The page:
Three of the most widely prescribed SSRIs are Sertraline (Zoloft), Fluoexetine (Prozac) and Paraoexetine (Paxil). Although it depends upon the dosage, body weight, rates of metabolism and other factors, a 50 milligram dose of each of these drugs has the following half life:

Zoloft 12 hour half life

Prozac 24 hour half life

Paxil 8 hour half life (nimh.gov).

One issue that has confounded clinical researchers is that not all individuals with MDD have a defective Serotonin transmitter gene. Obviously, there are other factors that contribute to the development of the disorder. Kendler et al (2010) hypothesize that prolonged levels of severe stress can also lead to the development of major depression. Their study shows that MDD patients under severe stress had elevated levels of the hormone cortisol in their blood (pp. 65-66). The depression was controlled by administering drugs that affect the adrenal gland’s production of this hormone. Three of the more widely used medications to regulate the production of cortisol are Mitotane  (Lysodren), Metyrapone (Metopirone) and Ketoconazole (Nizoral). The half life of these drugs based upon a dosage of 200 milligrams is approximately 10 to 12 hours (nimh.gov).

Two other drugs are often used in combination with the medications described above to treat MDD. Lithiam affects the concentrations of Tryptophan and Serotonin in the brain and has a half life of 12 hours. Lithiam, taken in combination with an SSRI, can be effective in controlling suicidal tendencies in severely depressed patients. Valproic Acid increases the level of another neurotransmitter within the brain called Gama-Aminobutyric Acid and has a half life of up to 27 hours (Kessler et al, 2003, p. 3099).

Conclusion

This paper examined how a category of drug therapies known as Selective Serotonin Reuptake Inhibitors are used to treat severe depression and how these drugs affect the brain and central nervous system. A considerable body of research has been developed over the past twenty years in an attempt to better understand the causes of depression. Clinical researchers have demonstrated success in developing a series of drugs called SSRIs that slow the breakdown of Serotonin in the central nervous system and the brain and help to relieve the symptoms associated with depression. Advances in drug therapies make it possible for individuals who suffer from depression to lead a normal life.  The pharmaceutical industry continues to invest millions of dollars in clinical trials to develop even more effective drugs that can be used to combat this disorder.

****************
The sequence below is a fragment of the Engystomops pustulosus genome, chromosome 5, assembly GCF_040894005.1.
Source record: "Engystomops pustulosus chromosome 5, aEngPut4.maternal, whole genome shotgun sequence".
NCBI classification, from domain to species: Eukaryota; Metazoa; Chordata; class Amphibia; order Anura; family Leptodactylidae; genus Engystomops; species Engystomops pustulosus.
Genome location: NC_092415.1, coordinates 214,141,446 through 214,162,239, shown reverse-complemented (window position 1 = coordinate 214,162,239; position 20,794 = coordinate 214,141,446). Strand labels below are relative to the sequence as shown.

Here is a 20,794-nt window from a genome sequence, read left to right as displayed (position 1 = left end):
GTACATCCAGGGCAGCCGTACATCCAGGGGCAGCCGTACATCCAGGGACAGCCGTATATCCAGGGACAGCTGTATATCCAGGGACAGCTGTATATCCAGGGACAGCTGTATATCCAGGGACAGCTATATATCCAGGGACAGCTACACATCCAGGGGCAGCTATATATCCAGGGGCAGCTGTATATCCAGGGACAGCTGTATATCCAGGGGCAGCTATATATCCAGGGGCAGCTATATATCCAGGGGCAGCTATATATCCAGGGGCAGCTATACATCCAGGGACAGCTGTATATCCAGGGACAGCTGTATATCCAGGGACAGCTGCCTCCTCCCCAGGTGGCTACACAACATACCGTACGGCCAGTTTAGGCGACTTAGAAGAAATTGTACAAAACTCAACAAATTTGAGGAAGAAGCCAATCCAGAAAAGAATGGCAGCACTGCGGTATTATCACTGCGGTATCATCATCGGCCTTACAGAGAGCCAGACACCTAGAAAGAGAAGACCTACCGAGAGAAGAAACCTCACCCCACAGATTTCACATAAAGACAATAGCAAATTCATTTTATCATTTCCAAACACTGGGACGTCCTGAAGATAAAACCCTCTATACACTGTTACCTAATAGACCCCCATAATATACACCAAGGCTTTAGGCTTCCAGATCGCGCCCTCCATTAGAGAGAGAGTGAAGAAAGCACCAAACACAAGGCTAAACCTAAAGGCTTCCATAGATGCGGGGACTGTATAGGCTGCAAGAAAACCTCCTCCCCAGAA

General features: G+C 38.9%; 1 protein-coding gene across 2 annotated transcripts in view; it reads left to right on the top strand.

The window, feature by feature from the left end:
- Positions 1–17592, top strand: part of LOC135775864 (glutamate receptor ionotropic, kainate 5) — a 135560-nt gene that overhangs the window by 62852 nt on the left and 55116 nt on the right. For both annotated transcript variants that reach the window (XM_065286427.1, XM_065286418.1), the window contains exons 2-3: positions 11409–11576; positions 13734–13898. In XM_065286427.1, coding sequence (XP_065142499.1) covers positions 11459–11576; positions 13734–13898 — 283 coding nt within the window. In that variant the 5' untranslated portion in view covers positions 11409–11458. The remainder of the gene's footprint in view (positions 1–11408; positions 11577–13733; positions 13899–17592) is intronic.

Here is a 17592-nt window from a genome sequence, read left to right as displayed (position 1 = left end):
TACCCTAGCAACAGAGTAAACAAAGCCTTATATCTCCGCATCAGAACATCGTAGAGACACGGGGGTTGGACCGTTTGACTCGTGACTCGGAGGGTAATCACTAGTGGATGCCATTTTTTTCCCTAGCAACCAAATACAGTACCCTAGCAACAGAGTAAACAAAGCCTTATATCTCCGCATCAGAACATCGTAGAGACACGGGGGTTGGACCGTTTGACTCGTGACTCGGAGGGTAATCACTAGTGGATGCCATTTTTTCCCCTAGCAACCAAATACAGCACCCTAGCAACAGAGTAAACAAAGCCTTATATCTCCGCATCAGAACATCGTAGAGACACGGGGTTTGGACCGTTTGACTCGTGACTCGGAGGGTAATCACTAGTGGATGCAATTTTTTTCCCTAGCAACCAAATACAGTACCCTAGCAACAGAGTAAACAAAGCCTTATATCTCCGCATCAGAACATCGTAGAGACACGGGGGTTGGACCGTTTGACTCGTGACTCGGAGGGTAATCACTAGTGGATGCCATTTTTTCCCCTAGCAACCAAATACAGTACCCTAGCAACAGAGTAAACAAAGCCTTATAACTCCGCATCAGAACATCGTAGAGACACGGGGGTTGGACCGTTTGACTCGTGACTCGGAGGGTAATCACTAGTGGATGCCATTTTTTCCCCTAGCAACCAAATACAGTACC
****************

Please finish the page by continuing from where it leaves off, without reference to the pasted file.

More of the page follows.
References

Belmaker, R.H. & Agam, Galila (2008). Major Depressive Disorder. The New England Journal of Medicine, 358, 55-68.

Bjork, Karl, Sjogren, Benita & Svenningson, Per. (2010). Regulation of serotonin receptor function in the nervous system by lipid rafts and adaptor proteins. Experimental Cell Research, 316(8), 1351-1356.

Hyttel, J. (2004). Pharmacological characterization of selective serotonin reuptake inhibitors. International Clinical Psychopharmacology, 9(1), 19-26.

Kendler, Kenneth S., Kessler, Ronald C., Walters, Ellen E., Heath, Andrew C., & Eaves, & Eaves, Lindon J. (2010). Stressful Life Events, Genetic Liability, and Onset of an Episode of Major Depression in Women. Focus, 8, 459-470.

Lacivita, Enza, Bernardi, Francesco, Perrone, Roberto & Hedlund, Peter B. (2011). Serotonin 5-HT receptor agents: Structure—activity relationships and potential therapeutic applications in central nervous system disorders. Pharmacology and Therapeutics, 129(2), 120-148.

Kessler, Ronald C., Berglund, Patricia, Demler, Olga, Jin, Robert, Kortz, Doreen, Merikangas, Kathleen R., Rush, A. John, Walters, Ellen P., & Wang, Philip S. (2003). The Epidemiology of Major Depressive Disorder. The Journal of the American Medical Association, 289(23), 3095-3105.

National Institute of Mental Health website retrieved on November 14, 2011 from http://www.nimh.nih.gov

Steiner, Meir. (2009). Female-specific mood disorders. Psychiatry, 8(2), 61-66.